– U-shape. The United States had a markedly different path. Growth dropped precipitously and never rebounded to its pre-crisis path. Note that the growth rate recovered (the slopes are the same), but the gap between the old and new path remains large, representing a one-off damage to the economy’s supply side, and indefinitely lost output. This was driven by a deep banking crisis that disrupted credit intermediation. As the recession dragged on, it did more damage to the labor supply and productivity. The U.S. in 2008 is a classic “U-shape” — a much more costly version than Canada’s V-shape.

– L-shape. Greece is the third example and by far the worst shape — not only has the country never recovered its prior output path, but also its growth rate has declined. The distance between old and new path is widening, with lost output continuously growing. This means the crisis has left lasting structural damage to the economy’s supply side. Capital inputs, labor inputs, and productivity are repeatedly damaged. Greece can be seen as an example of L-shape, by far the most pernicious shape.

So, what drives “shock geometry” as shown above? The key determinant is the shock’s ability to damage an economy’s supply side, and more specifically, capital formation. When credit intermediation is disrupted and the capital stock doesn’t grow, recovery is slow, workers exit the workforce, skills are lost, productivity is down. The shock becomes structural.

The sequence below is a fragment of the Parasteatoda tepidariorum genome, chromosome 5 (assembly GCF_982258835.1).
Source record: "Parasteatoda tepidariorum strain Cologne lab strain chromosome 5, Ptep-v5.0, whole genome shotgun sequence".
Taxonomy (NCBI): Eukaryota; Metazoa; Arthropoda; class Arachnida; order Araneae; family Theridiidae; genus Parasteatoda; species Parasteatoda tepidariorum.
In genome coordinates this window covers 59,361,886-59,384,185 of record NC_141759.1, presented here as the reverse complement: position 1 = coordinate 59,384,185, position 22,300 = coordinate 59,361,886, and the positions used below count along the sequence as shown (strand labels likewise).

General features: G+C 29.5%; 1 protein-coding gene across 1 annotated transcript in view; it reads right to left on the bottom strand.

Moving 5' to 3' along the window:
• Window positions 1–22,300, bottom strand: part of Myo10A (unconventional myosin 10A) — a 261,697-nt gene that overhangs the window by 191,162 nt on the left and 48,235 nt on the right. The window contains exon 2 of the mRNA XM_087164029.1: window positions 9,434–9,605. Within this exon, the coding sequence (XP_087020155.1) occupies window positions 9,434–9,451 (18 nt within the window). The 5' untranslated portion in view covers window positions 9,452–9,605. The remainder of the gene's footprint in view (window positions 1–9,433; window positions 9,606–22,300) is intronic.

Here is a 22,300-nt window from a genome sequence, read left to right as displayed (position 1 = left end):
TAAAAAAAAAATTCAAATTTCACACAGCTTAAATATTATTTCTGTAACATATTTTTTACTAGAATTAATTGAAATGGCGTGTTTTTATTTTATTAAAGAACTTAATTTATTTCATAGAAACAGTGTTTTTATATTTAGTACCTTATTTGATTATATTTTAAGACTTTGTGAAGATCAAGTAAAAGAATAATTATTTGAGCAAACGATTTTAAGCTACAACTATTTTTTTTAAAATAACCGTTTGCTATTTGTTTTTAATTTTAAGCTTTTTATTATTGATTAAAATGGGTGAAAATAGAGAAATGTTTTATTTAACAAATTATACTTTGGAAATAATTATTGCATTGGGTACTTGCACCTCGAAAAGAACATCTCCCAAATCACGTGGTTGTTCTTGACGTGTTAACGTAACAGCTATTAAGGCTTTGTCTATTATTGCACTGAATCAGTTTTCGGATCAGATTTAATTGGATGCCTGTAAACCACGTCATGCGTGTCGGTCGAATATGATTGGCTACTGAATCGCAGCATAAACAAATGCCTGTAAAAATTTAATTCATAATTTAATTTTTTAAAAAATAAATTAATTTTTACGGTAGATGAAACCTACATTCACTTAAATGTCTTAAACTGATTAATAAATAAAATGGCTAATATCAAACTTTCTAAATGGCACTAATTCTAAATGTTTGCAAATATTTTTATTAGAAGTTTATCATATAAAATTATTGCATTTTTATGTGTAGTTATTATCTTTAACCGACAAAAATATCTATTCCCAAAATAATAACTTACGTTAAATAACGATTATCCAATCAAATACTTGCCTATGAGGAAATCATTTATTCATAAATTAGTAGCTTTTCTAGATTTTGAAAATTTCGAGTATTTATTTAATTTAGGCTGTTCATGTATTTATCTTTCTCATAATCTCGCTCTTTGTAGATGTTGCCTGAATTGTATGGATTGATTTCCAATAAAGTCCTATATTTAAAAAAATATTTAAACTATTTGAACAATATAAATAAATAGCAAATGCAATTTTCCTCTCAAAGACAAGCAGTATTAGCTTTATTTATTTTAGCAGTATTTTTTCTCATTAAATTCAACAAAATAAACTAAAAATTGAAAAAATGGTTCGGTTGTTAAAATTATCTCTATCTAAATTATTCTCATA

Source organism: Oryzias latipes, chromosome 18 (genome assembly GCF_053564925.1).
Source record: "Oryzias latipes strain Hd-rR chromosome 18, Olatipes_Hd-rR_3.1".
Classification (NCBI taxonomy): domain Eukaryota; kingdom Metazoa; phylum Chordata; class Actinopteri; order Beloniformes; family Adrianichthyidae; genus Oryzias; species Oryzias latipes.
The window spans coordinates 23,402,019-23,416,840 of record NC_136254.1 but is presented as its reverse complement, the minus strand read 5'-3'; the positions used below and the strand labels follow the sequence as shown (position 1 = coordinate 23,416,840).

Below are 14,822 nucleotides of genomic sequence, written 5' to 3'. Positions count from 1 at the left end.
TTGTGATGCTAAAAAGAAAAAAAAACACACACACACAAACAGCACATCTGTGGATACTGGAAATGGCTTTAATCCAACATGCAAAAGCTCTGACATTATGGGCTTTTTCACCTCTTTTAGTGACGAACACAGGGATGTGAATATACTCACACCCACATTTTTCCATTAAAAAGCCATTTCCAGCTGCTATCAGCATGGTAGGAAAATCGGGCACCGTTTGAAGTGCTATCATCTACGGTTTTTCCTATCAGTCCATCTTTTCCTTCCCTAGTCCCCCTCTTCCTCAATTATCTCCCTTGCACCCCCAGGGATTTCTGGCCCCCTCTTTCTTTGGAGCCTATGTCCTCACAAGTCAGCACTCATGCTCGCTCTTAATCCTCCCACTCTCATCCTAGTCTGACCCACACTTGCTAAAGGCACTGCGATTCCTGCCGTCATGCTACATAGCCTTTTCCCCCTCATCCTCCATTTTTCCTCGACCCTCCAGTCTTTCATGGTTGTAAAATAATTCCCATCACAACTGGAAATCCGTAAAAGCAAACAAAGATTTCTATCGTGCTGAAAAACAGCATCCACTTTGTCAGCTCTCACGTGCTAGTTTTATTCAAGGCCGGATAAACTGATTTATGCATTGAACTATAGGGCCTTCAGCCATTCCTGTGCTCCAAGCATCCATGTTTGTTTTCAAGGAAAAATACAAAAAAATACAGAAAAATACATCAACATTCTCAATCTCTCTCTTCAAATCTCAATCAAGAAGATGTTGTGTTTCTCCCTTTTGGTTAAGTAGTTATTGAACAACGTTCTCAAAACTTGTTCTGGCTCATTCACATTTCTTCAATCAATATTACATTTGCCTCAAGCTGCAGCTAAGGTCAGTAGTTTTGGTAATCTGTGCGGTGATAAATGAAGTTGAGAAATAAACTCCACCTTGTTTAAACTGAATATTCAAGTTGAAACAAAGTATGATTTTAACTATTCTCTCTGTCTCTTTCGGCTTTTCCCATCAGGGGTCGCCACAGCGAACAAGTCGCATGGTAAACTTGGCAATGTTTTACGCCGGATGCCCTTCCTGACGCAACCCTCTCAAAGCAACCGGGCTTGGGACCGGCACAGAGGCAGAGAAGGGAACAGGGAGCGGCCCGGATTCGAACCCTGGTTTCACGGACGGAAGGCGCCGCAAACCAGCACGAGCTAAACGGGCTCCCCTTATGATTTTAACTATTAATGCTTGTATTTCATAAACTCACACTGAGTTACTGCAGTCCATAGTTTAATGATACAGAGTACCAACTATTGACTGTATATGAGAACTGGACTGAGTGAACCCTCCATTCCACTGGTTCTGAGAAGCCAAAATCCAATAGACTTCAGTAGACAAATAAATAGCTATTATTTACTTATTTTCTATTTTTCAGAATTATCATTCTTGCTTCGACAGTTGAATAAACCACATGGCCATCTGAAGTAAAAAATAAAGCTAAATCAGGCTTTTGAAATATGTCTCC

V, U, L shocks can come in different intensities. A V-shaped path may be shallow or deep. A U-shape may come with a deep drop to a new growth path or a small one.

Where does the coronavirus shock fit in so far? The intensity of the shock will be determined by the underlying virus properties, policy responses, as well as consumer and corporate behaviour in the face of adversity. But the shape of the shock is determined by the virus’ capacity to damage economies’ supply side, particularly capital formation. At this point, both a deep V-shape and a U are plausible. The battle ahead is to prevent a clear U trajectory.

So let us now discuss this in more practical terms.  In any scenario, the short term will be hugely damaging to businesses that rely on people coming together in large numbers: restaurants, cafes, bars, nightclubs, gyms, hotels, theatres, cinemas, art galleries, shopping malls, craft fairs, museums, musicians and other performers, sporting venues (and sports teams), conference venues (and conference producers), cruise lines, airlines, public transportation, private schools, day-care centres. That is to say nothing of the stresses on parents thrust into home-schooling their kids, people trying to care for elderly relatives without exposing them to the virus, people trapped in abusive relationships, and anyone without a financial cushion to deal with swings in income.